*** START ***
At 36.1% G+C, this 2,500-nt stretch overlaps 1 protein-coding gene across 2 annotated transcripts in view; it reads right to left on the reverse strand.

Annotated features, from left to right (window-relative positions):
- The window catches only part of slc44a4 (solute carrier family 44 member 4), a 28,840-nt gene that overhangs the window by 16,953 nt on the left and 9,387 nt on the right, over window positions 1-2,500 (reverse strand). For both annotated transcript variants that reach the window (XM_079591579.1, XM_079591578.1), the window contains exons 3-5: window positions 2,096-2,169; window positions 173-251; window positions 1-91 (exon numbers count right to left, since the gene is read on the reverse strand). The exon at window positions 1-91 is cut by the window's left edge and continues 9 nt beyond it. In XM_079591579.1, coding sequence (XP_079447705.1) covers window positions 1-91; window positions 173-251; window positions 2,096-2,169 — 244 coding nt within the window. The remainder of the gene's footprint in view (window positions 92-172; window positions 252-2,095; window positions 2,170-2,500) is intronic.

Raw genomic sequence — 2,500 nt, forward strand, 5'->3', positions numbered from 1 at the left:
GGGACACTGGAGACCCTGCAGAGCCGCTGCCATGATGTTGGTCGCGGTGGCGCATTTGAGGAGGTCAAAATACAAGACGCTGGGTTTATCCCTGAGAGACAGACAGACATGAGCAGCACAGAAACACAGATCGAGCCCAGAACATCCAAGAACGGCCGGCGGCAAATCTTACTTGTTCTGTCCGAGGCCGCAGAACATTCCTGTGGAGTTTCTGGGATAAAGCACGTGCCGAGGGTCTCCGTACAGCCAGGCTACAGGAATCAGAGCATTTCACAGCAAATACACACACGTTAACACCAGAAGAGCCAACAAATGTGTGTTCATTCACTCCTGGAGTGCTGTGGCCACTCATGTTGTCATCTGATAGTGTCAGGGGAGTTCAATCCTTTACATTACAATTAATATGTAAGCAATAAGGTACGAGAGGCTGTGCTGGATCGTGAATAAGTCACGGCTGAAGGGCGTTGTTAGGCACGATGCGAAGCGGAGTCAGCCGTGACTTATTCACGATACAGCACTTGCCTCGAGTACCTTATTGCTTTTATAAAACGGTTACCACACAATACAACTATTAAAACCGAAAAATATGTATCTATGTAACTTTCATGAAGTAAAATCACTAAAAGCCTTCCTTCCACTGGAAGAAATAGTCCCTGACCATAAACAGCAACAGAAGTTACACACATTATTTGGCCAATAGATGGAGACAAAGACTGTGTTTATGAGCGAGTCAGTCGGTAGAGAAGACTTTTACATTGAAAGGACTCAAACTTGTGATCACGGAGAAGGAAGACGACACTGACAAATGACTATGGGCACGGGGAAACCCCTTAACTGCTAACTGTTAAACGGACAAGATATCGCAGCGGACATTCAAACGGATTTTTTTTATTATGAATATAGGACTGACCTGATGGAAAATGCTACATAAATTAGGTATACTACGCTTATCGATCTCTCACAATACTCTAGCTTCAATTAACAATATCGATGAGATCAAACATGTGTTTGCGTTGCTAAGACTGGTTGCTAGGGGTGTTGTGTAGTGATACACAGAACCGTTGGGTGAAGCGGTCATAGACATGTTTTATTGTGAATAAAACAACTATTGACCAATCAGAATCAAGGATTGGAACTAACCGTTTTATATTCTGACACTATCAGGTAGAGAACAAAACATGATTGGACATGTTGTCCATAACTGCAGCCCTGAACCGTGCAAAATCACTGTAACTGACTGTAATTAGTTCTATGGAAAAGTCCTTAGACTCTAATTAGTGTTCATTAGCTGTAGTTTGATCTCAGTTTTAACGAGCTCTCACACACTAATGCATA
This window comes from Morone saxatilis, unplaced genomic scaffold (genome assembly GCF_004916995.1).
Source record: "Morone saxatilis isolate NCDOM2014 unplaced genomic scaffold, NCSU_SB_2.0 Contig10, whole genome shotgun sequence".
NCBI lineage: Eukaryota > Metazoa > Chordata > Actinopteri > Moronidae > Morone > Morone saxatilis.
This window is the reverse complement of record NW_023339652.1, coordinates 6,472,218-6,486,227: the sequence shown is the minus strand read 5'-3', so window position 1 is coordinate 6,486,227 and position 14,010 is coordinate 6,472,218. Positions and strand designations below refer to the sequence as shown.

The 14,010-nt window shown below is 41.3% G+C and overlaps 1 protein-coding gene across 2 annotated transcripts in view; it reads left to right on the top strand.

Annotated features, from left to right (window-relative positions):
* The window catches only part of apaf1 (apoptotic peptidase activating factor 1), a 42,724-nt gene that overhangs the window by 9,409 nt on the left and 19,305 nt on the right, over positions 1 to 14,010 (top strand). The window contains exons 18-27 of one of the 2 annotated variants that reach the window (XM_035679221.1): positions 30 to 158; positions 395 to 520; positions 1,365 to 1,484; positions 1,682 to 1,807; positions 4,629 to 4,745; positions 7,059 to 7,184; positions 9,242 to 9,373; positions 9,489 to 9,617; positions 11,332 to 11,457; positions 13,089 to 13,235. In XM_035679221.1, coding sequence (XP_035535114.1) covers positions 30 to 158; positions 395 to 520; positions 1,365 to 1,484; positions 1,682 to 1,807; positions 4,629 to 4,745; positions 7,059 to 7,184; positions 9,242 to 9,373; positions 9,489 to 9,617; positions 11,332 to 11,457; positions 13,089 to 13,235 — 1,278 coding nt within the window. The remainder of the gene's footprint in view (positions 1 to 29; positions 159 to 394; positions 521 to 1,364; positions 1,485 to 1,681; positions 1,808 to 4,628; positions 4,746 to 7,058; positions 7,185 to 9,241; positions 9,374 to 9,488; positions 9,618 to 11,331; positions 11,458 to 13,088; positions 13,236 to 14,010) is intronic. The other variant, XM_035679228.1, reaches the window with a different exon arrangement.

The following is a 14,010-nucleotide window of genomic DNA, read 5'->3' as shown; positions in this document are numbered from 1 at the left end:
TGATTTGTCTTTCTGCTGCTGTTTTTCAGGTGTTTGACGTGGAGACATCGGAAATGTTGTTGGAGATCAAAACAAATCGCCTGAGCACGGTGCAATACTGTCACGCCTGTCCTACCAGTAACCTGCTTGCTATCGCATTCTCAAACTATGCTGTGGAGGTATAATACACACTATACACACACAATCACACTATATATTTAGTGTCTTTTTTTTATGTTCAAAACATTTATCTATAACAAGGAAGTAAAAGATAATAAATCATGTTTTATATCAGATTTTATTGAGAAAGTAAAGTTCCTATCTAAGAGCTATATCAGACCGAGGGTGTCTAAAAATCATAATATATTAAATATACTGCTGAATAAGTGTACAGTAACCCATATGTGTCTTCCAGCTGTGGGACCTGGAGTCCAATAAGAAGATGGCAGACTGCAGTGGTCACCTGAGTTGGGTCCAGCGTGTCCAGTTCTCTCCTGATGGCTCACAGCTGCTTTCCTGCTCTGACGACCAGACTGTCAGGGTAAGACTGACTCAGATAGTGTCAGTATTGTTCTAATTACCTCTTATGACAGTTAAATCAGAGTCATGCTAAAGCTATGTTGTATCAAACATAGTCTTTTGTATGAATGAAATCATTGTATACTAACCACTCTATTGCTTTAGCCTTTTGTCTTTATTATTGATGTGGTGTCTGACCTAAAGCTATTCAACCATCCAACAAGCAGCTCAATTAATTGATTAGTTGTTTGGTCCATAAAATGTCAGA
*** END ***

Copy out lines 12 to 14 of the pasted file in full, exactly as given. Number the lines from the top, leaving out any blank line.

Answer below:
* The window catches only part of apaf1 (apoptotic peptidase activating factor 1), a 42,724-nt gene that overhangs the window by 9,409 nt on the left and 19,305 nt on the right, over positions 1 to 14,010 (top strand). The window contains exons 18-27 of one of the 2 annotated variants that reach the window (XM_035679221.1): positions 30 to 158; positions 395 to 520; positions 1,365 to 1,484; positions 1,682 to 1,807; positions 4,629 to 4,745; positions 7,059 to 7,184; positions 9,242 to 9,373; positions 9,489 to 9,617; positions 11,332 to 11,457; positions 13,089 to 13,235. In XM_035679221.1, coding sequence (XP_035535114.1) covers positions 30 to 158; positions 395 to 520; positions 1,365 to 1,484; positions 1,682 to 1,807; positions 4,629 to 4,745; positions 7,059 to 7,184; positions 9,242 to 9,373; positions 9,489 to 9,617; positions 11,332 to 11,457; positions 13,089 to 13,235 — 1,278 coding nt within the window. The remainder of the gene's footprint in view (positions 1 to 29; positions 159 to 394; positions 521 to 1,364; positions 1,485 to 1,681; positions 1,808 to 4,628; positions 4,746 to 7,058; positions 7,185 to 9,241; positions 9,374 to 9,488; positions 9,618 to 11,331; positions 11,458 to 13,088; positions 13,236 to 14,010) is intronic. The other variant, XM_035679228.1, reaches the window with a different exon arrangement.

The following is a 14,010-nucleotide window of genomic DNA, read 5'->3' as shown; positions in this document are numbered from 1 at the left end:
TGATTTGTCTTTCTGCTGCTGTTTTTCAGGTGTTTGACGTGGAGACATCGGAAATGTTGTTGGAGATCAAAACAAATCGCCTGAGCACGGTGCAATACTGTCACGCCTGTCCTACCAGTAACCTGCTTGCTATCGCATTCTCAAACTATGCTGTGGAGGTATAATACACACTATACACACACAATCACACTATATATTTAGTGTCTTTTTTTTATGTTCAAAACATTTATCTATAACAAGGAAGTAAAAGATAATAAATCATGTTTTATATCAGATTTTATTGAGAAAGTAAAGTTCCTATCTAAGAGCTATATCAGACCGAGGGTGTCTAAAAATCATAATATATTAAATATACTGCTGAATAAGTGTACAGTAACCCATATGTGTCTTCCAGCTGTGGGACCTGGAGTCCAATAAGAAGATGGCAGACTGCAGTGGTCACCTGAGTTGGGTCCAGCGTGTCCAGTTCTCTCCTGATGGCTCACAGCTGCTTTCCTGCTCTGACGACCAGACTGTCAGGGTAAGACTGACTCAGATAGTGTCAGTATTGTTCTAATTACCTCTTATGACAGTTAAATCAGAGTCATGCTAAAGCTATGTTGTATCAAACATAGTCTTTTGTATGAATGAAATCATTGTATACTAACCACTCTATTGCTTTAGCCTTTTGTCTTTATTATTGATGTGGTGTCTGACCTAAAGCTATTCAACCATCCAACAAGCAGCTCAATTAATTGATTAGTTGTTTGGTCCATAAAATGTCAGA